A Broome-based startup with a pearler of an invention for treating bone trauma has taken a major step in its commercialisation journey with the opening last week of a biotech manufacturing facility in the northern WA town.
Co-founded by orthopaedic scientist Professor Minghao Zheng and marine biologist Patrick Moase through a commercial collaboration with the University of Western Australia, as well as Willie Creek Pearls chairman Robert Banfield, Marine Biotech aims to transform pearl shell from the local waters into an approved medical product for sale globally.
Utilising the patented technology PearlBone invented by Zheng and Dr Rui (Chris) Ruan at the University of Western Australia, Marine Biotech is spearheading a biomedical enterprise in the Kimberley with its mission to manufacture synthetic material as a bone substitute in orthopaedic trauma medicine and reconstructive surgery.
Derived from the nacre (mother of pearl) of Broome’s silverlipped pearl oyster, the innovative technology harnesses the natural process of mollusc biomineralisation to encourage bone formation in humans.
As well as providing a sustainable source of bone grafting material, PearlBone could help address the global shortage of implant materials for a range of orthopaedic conditions, partially resulting from humans living longer. More than two million bone grafts are performed globally each year.
Marine Biomedical’s long-term goal is to commercialise medical products sourced entirely from the by-products of sustainably certified fisheries.
The facility, officially opened last week, includes a state-of-the-art Good Manufacturing Practice (GMP) cleanroom, analytical laboratory, packaging area and offices. This will allow Marine Biomedical to manufacture PearlBone to the highest quality standards required for approval from the US Food and Drug Administration (FDA) and the Australian Therapeutic Goods Administration (TGA).
Five staff are now working at the facility and will be producing batches of the product to undergo quality and safety assessment and eventual use for treatment of patients with fractures.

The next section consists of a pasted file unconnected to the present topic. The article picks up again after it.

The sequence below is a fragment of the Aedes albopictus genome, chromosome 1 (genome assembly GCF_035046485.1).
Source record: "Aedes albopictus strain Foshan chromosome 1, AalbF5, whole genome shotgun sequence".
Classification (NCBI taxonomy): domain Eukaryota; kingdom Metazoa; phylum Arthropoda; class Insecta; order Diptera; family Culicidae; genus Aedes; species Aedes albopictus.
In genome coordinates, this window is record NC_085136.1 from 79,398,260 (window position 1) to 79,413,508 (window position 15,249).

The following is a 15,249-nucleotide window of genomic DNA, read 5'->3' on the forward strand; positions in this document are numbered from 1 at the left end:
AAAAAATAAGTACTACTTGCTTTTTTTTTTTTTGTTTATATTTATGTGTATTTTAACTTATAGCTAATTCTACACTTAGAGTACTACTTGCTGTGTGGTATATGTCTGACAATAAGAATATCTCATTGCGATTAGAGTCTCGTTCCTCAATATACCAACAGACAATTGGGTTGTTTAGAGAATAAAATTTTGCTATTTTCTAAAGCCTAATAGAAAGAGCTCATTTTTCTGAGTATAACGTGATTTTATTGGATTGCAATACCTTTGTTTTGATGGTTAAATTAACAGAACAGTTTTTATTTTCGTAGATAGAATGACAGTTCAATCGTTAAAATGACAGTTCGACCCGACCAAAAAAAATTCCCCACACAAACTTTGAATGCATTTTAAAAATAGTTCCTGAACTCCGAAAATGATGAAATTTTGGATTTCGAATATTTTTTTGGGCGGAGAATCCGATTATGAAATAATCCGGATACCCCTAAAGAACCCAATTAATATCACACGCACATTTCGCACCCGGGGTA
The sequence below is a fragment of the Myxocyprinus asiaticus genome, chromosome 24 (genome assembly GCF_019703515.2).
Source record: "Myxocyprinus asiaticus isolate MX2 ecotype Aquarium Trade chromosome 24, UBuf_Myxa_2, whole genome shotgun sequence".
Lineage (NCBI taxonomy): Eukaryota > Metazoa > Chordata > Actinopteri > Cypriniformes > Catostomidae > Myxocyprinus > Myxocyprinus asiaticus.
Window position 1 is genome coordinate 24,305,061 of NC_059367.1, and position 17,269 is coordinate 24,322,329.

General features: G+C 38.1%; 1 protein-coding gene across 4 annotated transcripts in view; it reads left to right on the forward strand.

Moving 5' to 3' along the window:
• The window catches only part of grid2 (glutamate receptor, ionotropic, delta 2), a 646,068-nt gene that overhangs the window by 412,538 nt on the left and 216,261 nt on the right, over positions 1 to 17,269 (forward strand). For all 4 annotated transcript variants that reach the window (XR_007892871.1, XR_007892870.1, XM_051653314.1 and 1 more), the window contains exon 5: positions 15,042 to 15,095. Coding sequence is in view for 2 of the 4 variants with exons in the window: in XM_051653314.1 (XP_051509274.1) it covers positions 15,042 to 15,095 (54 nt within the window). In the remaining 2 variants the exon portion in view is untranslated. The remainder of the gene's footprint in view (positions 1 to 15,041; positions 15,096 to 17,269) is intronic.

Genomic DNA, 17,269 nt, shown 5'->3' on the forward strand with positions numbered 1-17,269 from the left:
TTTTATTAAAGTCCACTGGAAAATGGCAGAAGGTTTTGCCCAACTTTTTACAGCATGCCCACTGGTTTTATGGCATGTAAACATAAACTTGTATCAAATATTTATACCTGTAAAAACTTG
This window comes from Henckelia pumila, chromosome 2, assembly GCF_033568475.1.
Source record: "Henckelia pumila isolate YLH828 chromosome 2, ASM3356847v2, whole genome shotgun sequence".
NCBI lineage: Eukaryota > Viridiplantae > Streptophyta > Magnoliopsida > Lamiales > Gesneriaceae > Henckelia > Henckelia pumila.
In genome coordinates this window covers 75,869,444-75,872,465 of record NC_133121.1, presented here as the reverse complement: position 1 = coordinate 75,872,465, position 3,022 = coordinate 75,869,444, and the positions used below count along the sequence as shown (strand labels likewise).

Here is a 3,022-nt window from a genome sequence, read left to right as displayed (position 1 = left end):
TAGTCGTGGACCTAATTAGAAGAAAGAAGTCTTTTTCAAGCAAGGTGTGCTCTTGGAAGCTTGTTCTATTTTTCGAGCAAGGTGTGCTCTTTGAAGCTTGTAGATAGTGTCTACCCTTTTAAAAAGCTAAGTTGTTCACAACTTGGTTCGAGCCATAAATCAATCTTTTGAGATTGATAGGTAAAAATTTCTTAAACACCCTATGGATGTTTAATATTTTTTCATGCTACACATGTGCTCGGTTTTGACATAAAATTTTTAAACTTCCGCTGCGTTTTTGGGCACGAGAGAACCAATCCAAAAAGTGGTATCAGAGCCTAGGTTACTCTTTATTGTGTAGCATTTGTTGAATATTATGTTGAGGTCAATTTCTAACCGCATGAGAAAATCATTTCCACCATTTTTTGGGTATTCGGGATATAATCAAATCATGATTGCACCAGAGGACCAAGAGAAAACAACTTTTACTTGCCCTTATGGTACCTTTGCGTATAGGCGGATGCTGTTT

"The full-scale batch production during the remainder of 2023 will enable a formal submission to the US FDA for use in humans,” said Marine Biomedical co-founder and CEO Patrick Moase.
"We are completely focused on our pathway to regulatory approval for this remarkable medical product, which has been proven to support new bone growth and has the potential to deliver extraordinary long-term benefits across a range of orthopaedic applications."
Western Australian Minister for Innovation and the Digital Economy; Science and Medical Research, Stephen Dawson, formally opened the new facility, claiming its presence would elevate regional research and innovation capabilities, demonstrating opportunities available in the Kimberley.
"This manufacturing facility will not only position Marine Biomedical and Broome as an international trailblazer in the marine-derived biomedical sector, but the State Government believes it will inspire other businesses and investors to pursue the many opportunities available in our regional areas,” said Minister Dawson.
Marine Biomedical’s commitment to the manufacturing facility has been supported by Western Australian and Federal Government grants that have expedited the establishment of the Broome operation.
Get our daily business news
Sign up to our free email news updates.